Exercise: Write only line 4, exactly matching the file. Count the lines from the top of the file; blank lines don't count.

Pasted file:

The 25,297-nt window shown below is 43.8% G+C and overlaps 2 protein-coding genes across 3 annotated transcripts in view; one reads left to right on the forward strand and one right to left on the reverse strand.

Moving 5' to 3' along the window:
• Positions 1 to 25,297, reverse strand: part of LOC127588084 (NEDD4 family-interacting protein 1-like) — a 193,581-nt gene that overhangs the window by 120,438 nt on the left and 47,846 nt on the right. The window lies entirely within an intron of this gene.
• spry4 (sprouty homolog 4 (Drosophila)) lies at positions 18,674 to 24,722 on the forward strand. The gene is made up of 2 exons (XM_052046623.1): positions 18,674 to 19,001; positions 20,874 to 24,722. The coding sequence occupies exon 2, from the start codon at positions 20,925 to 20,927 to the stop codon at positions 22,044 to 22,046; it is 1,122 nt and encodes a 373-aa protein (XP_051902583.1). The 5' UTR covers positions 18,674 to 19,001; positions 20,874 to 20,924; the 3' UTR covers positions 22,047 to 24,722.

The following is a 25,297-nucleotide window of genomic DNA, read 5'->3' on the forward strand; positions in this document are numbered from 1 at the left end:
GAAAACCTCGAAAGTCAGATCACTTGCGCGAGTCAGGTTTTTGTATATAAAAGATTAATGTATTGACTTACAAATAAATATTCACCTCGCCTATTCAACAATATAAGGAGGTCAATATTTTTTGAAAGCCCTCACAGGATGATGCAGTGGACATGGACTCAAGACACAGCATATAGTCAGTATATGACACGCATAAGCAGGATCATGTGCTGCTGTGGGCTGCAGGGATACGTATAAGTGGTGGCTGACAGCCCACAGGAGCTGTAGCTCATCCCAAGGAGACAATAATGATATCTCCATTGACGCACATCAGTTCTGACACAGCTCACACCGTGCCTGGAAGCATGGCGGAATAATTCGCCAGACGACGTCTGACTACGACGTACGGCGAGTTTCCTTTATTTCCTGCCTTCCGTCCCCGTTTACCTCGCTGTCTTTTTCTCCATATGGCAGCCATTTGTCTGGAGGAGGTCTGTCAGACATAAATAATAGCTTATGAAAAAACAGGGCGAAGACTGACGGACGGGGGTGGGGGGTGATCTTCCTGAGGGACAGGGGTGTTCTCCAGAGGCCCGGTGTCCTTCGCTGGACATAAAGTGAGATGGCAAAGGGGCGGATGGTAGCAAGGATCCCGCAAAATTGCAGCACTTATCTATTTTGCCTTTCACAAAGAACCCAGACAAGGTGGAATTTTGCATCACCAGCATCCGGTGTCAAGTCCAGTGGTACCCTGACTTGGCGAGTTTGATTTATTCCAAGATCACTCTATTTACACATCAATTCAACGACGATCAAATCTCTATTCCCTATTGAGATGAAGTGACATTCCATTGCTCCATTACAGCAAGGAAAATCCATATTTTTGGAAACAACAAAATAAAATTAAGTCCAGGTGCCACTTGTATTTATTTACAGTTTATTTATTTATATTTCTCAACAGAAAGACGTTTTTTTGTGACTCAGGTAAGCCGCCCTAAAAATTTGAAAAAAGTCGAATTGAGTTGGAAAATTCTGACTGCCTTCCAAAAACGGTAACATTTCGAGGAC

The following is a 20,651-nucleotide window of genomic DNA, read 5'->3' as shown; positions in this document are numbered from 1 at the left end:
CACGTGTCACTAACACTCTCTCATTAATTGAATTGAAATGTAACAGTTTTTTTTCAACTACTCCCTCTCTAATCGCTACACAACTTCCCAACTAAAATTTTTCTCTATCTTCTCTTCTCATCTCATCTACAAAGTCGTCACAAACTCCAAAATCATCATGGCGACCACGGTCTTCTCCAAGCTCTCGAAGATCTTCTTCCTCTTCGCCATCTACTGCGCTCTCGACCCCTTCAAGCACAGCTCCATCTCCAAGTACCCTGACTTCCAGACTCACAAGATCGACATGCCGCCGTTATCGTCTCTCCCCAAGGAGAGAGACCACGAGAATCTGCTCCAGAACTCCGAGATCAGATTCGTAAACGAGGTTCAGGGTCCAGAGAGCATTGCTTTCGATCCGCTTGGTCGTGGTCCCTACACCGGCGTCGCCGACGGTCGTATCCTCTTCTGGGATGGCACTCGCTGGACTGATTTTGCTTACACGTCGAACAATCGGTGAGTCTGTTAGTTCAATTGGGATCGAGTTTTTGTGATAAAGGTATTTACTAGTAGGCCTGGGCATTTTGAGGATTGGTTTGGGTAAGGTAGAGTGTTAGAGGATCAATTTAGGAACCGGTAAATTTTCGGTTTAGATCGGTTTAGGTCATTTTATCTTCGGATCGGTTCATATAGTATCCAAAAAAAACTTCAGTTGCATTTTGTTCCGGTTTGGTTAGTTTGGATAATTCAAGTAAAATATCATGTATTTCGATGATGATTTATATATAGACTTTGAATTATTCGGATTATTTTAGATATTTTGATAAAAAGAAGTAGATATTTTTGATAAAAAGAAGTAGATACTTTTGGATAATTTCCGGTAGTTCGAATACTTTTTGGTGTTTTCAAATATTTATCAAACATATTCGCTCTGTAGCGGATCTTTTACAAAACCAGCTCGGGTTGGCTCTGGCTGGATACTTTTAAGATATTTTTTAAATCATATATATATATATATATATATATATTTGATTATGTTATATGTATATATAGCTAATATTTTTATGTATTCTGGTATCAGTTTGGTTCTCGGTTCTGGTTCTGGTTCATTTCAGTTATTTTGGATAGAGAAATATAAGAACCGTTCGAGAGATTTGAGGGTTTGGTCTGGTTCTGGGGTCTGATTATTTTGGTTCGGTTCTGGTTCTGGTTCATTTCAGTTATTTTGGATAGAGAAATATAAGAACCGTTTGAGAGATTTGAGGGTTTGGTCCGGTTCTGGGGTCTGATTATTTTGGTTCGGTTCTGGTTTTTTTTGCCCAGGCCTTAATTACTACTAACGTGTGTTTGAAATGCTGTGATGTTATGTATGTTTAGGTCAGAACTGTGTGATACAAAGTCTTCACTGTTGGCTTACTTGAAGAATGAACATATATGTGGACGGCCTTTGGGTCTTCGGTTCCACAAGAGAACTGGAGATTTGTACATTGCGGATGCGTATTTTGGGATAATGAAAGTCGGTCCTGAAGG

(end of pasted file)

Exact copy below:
• spry4 (sprouty homolog 4 (Drosophila)) lies at positions 18,674 to 24,722 on the forward strand. The gene is made up of 2 exons (XM_052046623.1): positions 18,674 to 19,001; positions 20,874 to 24,722. The coding sequence occupies exon 2, from the start codon at positions 20,925 to 20,927 to the stop codon at positions 22,044 to 22,046; it is 1,122 nt and encodes a 373-aa protein (XP_051902583.1). The 5' UTR covers positions 18,674 to 19,001; positions 20,874 to 20,924; the 3' UTR covers positions 22,047 to 24,722.